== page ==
Increasing media coverage on Toronto and Vancouver’s potentially overheated real estate markets is giving investors pause. Add to this the fact that China’s stronger capital controls effectively killed Mainland Chinese investment overnight. What’s a developer to do? Looks like they’re finding Asian cities not bound by capital controls. Except if you’re not bound by capital controls, you can buy any investment vehicle in the world, especially if your region runs on a convertible currency. A condo in a potentially overheated market probably won’t outperform a NASDAQ stock, so you’ll need to sweeten the pot with incentives…big incentives.
Developers have been putting their marketing efforts in Hong Kong, and Taiwan. The two regions that have booming economies themselves, and aren’t subject to capital controls since…well, they’re not China. They speak a different language, and more importantly use currency that’s freely traded globally. However, since they’re not China there’s no pressing issue to move their money ahead of the unpegging of the yuan. So how do you compete with every other global investment vehicle? Vancouver locals on social media are finding incentives we’re finding hard to find domestically.
Early Access To Pre-Sales?
Vancouver natives have been complaining for years how difficult it is to buy into a condo pre-sale development. You line up, sometimes for days, for an “opportunity” to shell out hundreds of thousands of dollars for a condo. In an attempt to lure deep pocketed foreign buyers, rumor has it some developers may be rolling out pre-sales early in other countries.
One Vancouver-based developer may have tried to hold “information sessions” in Taiwan for a condo a full week before Canadian locals can attend. The information session to be held in Taiwan would offer details on how to buy into the development. A spokesperson for the developer claims it was simply a registration form being run by “a Taiwanese realty firm.” Outraged Vancouver residents have pointed out the contact information for the “Taiwanese realty firm” is the same as the developer’s Taipei, Taiwan office. Maybe they just share the same email address, phone number, and office space?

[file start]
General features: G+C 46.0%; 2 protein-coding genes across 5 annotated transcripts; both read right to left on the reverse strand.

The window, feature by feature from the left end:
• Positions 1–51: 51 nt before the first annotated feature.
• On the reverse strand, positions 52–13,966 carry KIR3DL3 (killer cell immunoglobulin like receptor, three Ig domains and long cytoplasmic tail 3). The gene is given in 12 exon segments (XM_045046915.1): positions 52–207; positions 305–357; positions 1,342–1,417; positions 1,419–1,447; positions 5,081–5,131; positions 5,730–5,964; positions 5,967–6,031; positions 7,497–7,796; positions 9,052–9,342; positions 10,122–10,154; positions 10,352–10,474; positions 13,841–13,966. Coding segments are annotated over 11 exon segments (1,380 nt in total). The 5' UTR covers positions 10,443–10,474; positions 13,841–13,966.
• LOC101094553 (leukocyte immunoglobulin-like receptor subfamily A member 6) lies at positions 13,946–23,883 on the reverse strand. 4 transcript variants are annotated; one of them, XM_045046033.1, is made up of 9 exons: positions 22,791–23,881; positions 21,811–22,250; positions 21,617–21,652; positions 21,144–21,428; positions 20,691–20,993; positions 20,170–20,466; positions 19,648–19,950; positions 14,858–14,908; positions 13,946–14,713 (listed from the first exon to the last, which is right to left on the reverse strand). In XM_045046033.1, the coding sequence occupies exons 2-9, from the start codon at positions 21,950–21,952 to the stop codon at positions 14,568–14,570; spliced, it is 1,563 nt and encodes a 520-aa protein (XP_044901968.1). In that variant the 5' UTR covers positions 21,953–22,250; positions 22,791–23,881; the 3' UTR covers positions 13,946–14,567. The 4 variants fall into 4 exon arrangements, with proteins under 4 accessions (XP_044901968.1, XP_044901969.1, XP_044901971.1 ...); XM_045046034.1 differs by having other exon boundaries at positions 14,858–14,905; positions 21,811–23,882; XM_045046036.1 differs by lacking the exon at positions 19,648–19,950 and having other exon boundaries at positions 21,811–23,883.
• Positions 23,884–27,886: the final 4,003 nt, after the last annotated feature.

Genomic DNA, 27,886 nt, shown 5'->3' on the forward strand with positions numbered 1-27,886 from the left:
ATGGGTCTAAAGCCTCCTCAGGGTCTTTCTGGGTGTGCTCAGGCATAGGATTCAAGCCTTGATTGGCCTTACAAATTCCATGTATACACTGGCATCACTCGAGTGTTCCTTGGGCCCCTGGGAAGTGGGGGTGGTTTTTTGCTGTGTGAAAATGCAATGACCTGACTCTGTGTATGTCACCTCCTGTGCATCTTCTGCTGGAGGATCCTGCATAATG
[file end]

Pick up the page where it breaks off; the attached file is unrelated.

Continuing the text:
— Collectivista (@CollectivistaX) June 6, 2017
Guaranteed Rental Yields
Reports of guaranteed income have been popping up, but I’ve never seen or been offered the opportunity to get into it myself. I always figured it was an urban legend in the real estate industry, possibly reserved for just a few people in the inner circle. Looks like the legend is real in Hong Kong, where Concord Pacific has been advertising it on the side of buses. Literally.
— FIVRE604 (@FIVRE604) June 8, 2017
The developer was offering their Park Avenue West development in Metro Vancouver with a 12% rental yield. If you’re a Hong Kong buyer and you really had your heart set on buying in Toronto, they’re offering the same 12% rental yield at the Omega on The Park development in North Toronto. Personally, I’d be all over this deal. Heck, if you’re guaranteeing me 12% it essentially de-risks the property – I’d be in for whole floors. Unfortunately Concord Pacific still hasn’t gotten back to me on my request to find out if the offer was available domestically. Darn.
If developers are offering such strong incentives, personally I think that’s a sign of a weaker market on the horizon. In a hot market, you shouldn’t have to go abroad to find enough buyers to sell 80% of a condo in the allotted 9 months. If foreign buyers are still banging on the door to get into Canadian real estate, you also shouldn’t have to offer anything extra other than the prime investment opportunity.
Keep in mind, this could all be a misunderstanding. Even if it’s not, it doesn’t violate any Canadian rules. Canadian developers have no obligation to sell any units to Canadians, or even offer the same prices domestically. Current development financing rules only give developers less than a year to sell 80% of their inventory. If they can’t, their project could fall into financing jeopardy. Although one does wonder if the side of buses were offering guaranteed rental income, if Canadians would be jumping at the opportunity to buy.
Does an attempt at bringing in more foreign investment help or harm Canadian real estate? Leave your comments below.
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